One of the things I discovered in my long career in distribution management is that the most successful use of measurements, the most successful result, comes from a thorough understanding of context. To really know the context, to get the client to develop the context, you ask a series of questions. Actually, just a repetition of the same question, "Why are you measuring?"
Why do we measure? To improve productivity.
Why do we want to improve productivity? To reduce headcount.
Why do we want to reduce headcount? To lower labor costs.
Why do we want to lower labor costs? To improve our profitability.
Why do we want to improve our profitability? To improve shareholder value.
Why do we want to improve shareholder value? Because it's what were supposed to do.
The example above is how many clients answer these questions. The fixation on profitability, as Drucker teaches us in "Principles of Management," is dangerous. It is one-dimensional to focus only on cost and not on any other way to build a sustainable business. That single-minded focus always goes to the classic, "improve shareholder value." Eventually, the final answer becomes, "because it's what we’re supposed to do." This is a rough context to build upon because it places all benefit upon some unreal group of people: "they and them." It's hard to develop a serious motivating context when the final segment of your reasoning is based on, "we’re supposed to."
Getting to the context is difficult. Measurement in and of itself is nothing more than putting a measurement tool on an item. If the collection of measurement over time—measuring the outcome of changing processes and behavior—does not have a strong strategic conclusion, the effort of measurement is really nothing more than masturbation.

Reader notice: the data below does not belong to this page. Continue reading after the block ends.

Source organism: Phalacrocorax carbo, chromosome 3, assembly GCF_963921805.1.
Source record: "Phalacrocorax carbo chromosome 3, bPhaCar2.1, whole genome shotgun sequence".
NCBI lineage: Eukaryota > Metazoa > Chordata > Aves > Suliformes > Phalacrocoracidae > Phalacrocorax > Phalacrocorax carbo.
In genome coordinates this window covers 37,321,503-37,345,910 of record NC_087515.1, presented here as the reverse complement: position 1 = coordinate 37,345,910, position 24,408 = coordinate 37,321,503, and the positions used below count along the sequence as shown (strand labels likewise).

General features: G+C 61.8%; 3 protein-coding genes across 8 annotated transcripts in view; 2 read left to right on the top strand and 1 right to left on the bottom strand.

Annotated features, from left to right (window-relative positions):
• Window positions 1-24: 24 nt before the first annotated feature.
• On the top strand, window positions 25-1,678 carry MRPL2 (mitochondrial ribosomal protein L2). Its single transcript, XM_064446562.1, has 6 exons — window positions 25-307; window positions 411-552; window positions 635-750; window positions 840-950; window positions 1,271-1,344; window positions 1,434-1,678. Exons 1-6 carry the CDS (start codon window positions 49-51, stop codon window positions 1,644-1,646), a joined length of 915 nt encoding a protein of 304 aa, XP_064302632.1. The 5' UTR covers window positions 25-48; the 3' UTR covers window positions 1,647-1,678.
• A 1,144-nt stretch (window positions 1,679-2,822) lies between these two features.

What you must do is keep asking the question "Why?" But search for other paths, other alternatives, other reasons "Why."
So let's go through the example again with a different set of answers:
Why do we measure? To understand our performance.
Why do we want to understand our performance? So that we understand the success or failure of the changes we are making.
Why do we want to understand the success or failure of the changes we are making? So that we understand the cause and effect of the changes.
Why do we want to understand the cause and effect of the changes? So that we can figure out what is the best practice to use in our situation.
Why do you want to figure out what is the best practice to use in your situation? So that we can improve the quality of the operation.
Why do you want to improve the quality of the operation? So that we can build a sustainable operation that makes the customers happy.
With this different line of questioning, we get to what the true purpose of measuring for improvement should be—making the customers happy. And the outcome of making the customers happy is improved profitability, which is also an outcome of a sustainable operation. This is a context that people can get behind, a context that motivates.
My point is that there is no absolute right context. The context of what is truly powerful will be different for each organization, for each different time period, for each set of outside and inside influences. But the context must be motivating. For a context to motivate, it must mean more than just money. It must stir the soul.